Especially Muslims who become Christians would be in a very threatening situation as Islamic law demands the death penalty for this “apostasy from Islam”. Nevertheless, in recent years, there has been a growing number of people who are disappointed by their Muslim confreres, no longer are gaining hope from Islam and turning to the God of the Bible instead. They would usually live their faith inconspicuously to protect their lives and that of their family. However, they lack the necessary training and support for the formation of networks at the grass roots. The way of thinking shaped by authority structures complicates this. Unfortunately, foreign Christian organizations do not focus on this issue either.
In my opinion, Iraq is in a critical phase of transition. The government is weak and the various anti-IS fighters are now trying to build their own power position. The numerous population groups also primarily demand their own rights. The destroyed trust among each other leads to a great disruption and often more inner turmoil than togetherness.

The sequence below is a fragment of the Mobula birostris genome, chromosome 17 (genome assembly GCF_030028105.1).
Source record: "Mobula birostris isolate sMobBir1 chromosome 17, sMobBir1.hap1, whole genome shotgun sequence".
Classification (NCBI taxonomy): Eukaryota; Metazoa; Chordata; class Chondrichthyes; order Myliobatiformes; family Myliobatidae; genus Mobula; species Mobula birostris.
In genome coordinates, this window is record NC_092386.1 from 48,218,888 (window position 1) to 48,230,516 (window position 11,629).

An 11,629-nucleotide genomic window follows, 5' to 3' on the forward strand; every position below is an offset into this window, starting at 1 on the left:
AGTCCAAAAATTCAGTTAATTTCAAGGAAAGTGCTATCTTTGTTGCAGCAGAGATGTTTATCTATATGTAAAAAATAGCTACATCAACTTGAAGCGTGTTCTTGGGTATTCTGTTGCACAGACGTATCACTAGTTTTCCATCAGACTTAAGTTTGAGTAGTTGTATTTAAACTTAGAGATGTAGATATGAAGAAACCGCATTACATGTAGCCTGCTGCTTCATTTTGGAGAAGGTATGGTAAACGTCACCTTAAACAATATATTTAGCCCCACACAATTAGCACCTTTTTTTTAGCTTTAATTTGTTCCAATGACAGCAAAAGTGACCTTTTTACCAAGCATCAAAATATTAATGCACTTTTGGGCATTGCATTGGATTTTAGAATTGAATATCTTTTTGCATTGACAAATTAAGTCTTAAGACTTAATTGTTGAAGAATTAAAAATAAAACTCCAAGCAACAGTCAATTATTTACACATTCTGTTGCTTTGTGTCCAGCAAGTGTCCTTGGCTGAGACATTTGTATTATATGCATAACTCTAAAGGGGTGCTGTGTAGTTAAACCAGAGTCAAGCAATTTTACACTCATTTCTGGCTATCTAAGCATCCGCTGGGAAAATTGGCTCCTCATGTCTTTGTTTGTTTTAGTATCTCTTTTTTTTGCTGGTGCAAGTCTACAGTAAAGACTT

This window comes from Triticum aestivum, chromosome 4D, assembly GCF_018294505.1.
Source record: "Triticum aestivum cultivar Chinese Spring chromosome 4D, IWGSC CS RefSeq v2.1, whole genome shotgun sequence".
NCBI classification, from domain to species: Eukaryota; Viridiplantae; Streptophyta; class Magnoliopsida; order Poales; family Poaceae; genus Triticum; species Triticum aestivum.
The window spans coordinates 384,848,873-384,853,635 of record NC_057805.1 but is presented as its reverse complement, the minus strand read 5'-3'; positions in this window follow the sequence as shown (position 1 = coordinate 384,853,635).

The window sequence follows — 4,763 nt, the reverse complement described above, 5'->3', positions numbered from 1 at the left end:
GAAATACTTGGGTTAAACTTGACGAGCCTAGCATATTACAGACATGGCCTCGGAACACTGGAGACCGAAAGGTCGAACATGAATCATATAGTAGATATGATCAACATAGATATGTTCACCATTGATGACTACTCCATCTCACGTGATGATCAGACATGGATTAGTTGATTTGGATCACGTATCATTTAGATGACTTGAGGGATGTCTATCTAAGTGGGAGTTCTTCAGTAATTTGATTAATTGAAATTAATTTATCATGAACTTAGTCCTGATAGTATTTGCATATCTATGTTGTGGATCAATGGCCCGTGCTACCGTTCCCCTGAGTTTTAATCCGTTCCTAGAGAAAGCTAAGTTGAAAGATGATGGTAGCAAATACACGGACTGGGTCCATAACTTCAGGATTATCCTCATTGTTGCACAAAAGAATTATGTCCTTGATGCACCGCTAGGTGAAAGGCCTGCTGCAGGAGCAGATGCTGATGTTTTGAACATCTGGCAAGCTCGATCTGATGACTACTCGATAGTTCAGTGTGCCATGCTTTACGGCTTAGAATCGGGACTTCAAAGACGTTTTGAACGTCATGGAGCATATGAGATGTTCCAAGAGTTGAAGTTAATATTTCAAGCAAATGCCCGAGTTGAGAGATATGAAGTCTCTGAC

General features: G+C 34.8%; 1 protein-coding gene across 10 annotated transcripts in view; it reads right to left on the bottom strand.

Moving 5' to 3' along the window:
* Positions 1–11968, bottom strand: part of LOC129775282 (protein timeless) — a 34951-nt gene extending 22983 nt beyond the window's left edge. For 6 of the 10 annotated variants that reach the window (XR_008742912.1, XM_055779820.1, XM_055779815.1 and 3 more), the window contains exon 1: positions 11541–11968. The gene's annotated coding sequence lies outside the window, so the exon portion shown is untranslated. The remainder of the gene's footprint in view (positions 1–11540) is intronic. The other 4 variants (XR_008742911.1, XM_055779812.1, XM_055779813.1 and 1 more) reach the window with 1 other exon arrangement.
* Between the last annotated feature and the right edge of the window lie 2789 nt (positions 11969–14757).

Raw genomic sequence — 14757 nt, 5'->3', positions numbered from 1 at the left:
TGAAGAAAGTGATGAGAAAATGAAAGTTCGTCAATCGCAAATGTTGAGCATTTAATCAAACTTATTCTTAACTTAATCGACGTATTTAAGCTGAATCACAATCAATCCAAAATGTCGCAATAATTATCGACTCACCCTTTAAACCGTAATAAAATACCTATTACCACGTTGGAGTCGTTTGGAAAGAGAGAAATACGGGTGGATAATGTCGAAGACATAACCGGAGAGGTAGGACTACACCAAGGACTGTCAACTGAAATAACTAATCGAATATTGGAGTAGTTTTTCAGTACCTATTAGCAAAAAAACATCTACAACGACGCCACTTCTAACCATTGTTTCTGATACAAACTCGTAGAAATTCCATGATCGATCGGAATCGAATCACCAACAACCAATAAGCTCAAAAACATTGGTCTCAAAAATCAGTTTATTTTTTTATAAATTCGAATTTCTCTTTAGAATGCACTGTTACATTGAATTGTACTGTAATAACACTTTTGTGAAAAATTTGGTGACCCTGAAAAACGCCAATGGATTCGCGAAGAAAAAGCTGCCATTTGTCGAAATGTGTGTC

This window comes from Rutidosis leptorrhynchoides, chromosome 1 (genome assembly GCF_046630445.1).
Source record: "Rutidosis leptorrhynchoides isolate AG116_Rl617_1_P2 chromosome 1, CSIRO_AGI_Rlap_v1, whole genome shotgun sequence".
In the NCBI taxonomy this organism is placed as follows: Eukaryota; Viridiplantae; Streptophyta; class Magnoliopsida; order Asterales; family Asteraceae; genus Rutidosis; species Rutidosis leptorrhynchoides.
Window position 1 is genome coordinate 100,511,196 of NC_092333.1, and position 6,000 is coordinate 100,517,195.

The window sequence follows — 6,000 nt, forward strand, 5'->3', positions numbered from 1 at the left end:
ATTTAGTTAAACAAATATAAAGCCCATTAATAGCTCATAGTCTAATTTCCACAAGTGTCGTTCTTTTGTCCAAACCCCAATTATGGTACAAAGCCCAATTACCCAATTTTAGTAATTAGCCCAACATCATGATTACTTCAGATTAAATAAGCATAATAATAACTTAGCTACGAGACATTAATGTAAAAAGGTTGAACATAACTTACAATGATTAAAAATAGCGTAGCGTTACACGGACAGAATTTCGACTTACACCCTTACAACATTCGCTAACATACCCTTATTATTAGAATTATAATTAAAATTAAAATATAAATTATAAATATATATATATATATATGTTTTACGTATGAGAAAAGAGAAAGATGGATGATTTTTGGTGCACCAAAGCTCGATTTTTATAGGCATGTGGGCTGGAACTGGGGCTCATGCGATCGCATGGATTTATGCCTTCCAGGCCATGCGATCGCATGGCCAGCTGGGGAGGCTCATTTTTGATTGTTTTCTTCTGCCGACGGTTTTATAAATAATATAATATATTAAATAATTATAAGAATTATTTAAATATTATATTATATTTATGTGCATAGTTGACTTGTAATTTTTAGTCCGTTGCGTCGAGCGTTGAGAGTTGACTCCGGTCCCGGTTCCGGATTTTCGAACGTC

It is now important to create the conditions for the reconstruction of the country and the return of the civilian population to the partly severely damaged cities. There is a lot of humanitarian aid, but it does not meet totally the needs which are currently required. The support of the Iraqi administration and the security forces is still very improvable and requires strong partners.
Refugees at home and abroad as well as the inhabitants of the destroyed areas now need visible signs of sympathy and concrete support. If it is not possible to stabilize the country in the near future, to improve the security situation and the feeling of security and to create infrastructure and jobs, more and more refugees will head to the West – with disastrous consequences for the region and an inevitable aggravation of the situation in Germany and Europe. We should not sit around and wait for this misery!